Weather considerations

The first time you’re doing all of this, it probably makes sense to do it in somewhat mild weather. This gives you the opportunity to make sure you know more or less how to do everything you need to do to have a successful first backyard shakedown hike.

Once you get at least somewhat familiar and comfortable with what you’re doing, it’s time to stress-test everything. If it’s going to rain, get out there. If the temperature is going to dip close to the lowest temperature you think you’ll see out on the trail, spend a night in your yard. This helps you understand the limits of your gear so that when push comes to shove, you’ll know if you need to try to get to the nearest town or hostel to stay safe.

It’s not perfect

Wandering around your backyard with your pack on for less than an hour is not the same as going on a hike that lasts a day or several days. Neither is just spending one night outside in your yard and then returning to your cozy bed for the rest of the week. However, the unfortunate truth about hiking a trail over 1,000 miles in the U.S. is that more likely than not, winter directly precedes the start to your hike, so heading out into the mountains for a more rugged and thorough shakedown hike might not be the most realistic option.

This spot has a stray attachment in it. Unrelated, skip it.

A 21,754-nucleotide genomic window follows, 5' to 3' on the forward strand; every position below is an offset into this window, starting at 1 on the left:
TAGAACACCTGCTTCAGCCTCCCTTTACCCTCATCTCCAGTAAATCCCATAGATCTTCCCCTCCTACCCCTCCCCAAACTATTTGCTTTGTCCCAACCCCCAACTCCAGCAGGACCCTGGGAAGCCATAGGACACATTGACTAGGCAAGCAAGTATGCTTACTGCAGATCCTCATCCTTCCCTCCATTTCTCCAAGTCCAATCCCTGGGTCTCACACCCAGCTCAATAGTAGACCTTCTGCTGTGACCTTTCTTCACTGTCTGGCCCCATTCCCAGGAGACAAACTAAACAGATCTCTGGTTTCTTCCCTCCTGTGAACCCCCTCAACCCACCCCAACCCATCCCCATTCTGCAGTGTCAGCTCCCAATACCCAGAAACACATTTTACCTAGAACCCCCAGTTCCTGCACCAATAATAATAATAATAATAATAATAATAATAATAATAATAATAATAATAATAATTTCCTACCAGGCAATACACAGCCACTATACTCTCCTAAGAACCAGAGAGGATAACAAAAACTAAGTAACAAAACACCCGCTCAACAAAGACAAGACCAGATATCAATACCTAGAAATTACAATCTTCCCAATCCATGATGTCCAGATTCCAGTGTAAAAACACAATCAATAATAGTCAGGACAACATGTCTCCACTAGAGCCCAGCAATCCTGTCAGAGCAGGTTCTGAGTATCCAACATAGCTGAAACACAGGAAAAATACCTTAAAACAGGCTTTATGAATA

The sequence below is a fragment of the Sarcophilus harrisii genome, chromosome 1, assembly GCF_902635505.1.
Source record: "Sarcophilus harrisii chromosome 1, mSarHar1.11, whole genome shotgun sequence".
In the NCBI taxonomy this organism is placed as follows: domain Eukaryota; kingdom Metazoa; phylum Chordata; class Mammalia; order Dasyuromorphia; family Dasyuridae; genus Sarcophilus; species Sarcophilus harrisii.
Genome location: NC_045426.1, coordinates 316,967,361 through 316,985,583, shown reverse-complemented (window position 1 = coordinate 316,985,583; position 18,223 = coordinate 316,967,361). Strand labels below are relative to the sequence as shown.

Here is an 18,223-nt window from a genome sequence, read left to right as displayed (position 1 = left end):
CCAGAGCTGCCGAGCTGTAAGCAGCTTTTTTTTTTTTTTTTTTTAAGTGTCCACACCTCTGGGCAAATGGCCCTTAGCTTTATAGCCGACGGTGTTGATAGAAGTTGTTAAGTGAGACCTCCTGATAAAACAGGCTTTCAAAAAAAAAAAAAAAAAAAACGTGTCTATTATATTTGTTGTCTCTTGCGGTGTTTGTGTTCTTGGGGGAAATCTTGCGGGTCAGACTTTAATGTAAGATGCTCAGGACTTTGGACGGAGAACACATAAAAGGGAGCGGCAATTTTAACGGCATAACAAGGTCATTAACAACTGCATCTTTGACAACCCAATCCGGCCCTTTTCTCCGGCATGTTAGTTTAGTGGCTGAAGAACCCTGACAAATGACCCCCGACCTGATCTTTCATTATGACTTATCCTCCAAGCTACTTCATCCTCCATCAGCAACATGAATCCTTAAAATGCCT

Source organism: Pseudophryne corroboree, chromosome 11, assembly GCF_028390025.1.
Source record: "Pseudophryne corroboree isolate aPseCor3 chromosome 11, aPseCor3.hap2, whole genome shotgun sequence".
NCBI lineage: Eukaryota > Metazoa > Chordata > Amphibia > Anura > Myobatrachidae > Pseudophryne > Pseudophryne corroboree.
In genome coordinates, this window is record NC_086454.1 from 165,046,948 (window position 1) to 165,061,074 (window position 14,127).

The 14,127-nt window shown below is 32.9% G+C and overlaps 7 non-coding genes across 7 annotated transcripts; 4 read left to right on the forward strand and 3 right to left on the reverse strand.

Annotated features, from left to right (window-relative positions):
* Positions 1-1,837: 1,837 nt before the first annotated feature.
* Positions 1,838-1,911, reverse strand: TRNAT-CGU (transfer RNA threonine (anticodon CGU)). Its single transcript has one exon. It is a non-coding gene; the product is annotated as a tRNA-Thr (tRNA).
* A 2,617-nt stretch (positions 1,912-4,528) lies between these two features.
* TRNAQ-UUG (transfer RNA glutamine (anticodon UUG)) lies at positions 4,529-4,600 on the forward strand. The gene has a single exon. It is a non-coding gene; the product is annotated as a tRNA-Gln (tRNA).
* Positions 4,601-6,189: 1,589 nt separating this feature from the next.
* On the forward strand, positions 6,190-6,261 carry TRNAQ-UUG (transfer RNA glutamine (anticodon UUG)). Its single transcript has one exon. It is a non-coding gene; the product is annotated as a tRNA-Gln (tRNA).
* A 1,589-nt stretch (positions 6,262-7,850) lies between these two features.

Also, I recognize that not everyone has a backyard. The good news is that you can do most of this stuff (probably all of it aside from spending the night in your tent) in whatever local park, hiking trail, or outdoor area you have access to.

Get out there

So there you have it. The backyard shakedown hike. While it may not be 100% representative of what things will be like on your upcoming long-distance backpacking trip, it’s certainly better than nothing, so get out there!

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Comments 6

  • Kent : Jan 15th

    I’m a 77 year old nonhiking male….live in north FL full timing in RVs.
    It’ll be fun following you. Have Fun!

  • Jhony Adam : Jan 16th

    Well WRITTEN.
    Not only that, lots of common sense and advice. I am hooked on your site. Will be following as a subscriber.
    I always find myself losing and misplacing important items unless I have not only a loading plan–but a way of keeping them attached to my gear-or myself.
    And Thanks about the umbrella. #1 huge fan of them, rain or shine.
    Thank you Katie! Mil Gracias

  • Ralph B. Mahon : Jan 16th

    I am so lucky to live near so many hiking areas, no need to stay in the yard.
    But this is great advice, you can see how long it takes to set up your tent, sleeping setup, equipment bad choices, etc.

  • pearwood : Jan 16th

    Hi, Katie!
    I’m starting NOBO on February 1. My backyard shakedown convinced me that I wanted a zero degree bag and an inflatable pad for my old bones. I decided I liked my little REI Co-op Flash Air 2 Tent (basically a tarp plus floor and bug netting) and that I wanted more stakes so I wouldn’t have to double up.
    Now I need to throw some dumbbells in my empty pack to figure out what my actual upper limit is.
    Blessings on your way!
    Steve / pearwood

    • Ralph B. Mahon : Jan 16th

      Steve, a free standing tent might be a better choice. Ground will likely be frozen in February, making it hard to use stakes.

  • Greg W : Jan 18th

    I keep my sleeping bag dry in a SeatoSummit dry bag.
    Good idea you shared about keeping your fuel warm!